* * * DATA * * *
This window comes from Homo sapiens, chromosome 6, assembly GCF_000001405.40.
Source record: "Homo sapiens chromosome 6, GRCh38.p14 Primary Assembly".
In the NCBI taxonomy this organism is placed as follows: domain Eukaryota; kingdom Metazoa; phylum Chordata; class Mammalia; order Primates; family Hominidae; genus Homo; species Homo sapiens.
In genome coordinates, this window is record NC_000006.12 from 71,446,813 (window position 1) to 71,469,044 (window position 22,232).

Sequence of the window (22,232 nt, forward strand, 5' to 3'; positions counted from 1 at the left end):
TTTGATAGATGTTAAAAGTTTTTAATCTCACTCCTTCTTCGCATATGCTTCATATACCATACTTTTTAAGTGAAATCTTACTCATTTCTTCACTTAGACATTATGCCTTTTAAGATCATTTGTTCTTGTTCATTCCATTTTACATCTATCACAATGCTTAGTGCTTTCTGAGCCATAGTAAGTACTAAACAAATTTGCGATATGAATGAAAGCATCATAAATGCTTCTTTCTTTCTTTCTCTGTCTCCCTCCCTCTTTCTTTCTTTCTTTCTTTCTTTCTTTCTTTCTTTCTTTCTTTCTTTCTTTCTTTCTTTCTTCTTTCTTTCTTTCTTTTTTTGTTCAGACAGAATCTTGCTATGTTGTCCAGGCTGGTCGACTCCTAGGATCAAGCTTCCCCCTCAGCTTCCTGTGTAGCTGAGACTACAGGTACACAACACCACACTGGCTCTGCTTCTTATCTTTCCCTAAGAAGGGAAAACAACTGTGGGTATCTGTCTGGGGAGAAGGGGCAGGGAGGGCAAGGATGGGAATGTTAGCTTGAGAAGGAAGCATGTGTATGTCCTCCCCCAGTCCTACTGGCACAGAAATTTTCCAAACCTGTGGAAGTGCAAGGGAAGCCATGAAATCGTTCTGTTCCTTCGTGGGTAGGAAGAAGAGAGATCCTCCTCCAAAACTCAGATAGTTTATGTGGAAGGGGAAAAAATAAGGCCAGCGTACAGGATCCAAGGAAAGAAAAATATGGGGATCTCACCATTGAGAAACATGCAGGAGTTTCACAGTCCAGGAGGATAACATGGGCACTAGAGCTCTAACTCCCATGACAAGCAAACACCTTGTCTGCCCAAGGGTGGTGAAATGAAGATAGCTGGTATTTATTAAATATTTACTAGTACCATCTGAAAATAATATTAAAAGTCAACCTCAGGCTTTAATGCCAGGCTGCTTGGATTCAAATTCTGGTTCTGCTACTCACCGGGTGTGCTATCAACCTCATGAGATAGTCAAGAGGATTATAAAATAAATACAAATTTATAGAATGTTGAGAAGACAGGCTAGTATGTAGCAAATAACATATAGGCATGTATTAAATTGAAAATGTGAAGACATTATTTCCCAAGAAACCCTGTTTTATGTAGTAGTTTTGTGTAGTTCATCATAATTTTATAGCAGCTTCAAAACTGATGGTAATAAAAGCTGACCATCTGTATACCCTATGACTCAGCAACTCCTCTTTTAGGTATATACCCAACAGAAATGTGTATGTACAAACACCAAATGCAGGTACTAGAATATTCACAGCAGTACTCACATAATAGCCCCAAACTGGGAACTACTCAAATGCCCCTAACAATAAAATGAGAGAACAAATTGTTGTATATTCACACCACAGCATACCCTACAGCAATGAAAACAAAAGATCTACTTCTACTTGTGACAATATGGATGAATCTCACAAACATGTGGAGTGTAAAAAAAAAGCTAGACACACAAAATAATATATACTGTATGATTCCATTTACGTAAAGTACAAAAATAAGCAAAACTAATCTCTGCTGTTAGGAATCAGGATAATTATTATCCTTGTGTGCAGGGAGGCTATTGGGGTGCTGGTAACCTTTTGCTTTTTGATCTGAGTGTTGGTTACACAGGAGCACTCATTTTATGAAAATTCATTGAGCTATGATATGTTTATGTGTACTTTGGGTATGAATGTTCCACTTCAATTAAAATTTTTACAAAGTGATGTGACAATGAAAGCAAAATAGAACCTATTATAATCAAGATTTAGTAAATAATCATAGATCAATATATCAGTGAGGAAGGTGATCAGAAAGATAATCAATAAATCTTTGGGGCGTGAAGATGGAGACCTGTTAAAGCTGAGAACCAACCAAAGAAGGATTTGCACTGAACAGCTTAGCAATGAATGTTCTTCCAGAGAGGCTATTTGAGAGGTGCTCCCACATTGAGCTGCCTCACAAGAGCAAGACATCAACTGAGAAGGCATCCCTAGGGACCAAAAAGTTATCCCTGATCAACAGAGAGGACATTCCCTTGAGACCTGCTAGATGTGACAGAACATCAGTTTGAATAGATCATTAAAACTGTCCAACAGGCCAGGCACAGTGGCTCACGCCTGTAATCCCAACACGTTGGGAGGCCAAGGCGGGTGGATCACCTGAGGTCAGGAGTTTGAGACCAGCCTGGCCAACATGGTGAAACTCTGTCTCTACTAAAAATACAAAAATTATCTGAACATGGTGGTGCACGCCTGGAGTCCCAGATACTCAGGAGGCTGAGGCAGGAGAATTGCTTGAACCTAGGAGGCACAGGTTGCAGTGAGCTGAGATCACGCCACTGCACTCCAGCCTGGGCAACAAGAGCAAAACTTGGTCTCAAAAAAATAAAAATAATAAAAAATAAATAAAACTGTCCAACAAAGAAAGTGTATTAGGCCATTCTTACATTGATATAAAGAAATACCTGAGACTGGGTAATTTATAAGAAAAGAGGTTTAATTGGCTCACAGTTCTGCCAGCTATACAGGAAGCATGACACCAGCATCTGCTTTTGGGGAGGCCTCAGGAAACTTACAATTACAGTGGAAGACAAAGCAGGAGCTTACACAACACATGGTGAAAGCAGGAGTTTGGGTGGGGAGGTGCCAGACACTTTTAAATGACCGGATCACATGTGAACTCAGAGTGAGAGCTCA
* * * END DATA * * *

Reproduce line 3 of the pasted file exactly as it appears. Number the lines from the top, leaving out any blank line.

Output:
In the NCBI taxonomy this organism is placed as follows: domain Eukaryota; kingdom Metazoa; phylum Chordata; class Mammalia; order Primates; family Hominidae; genus Homo; species Homo sapiens.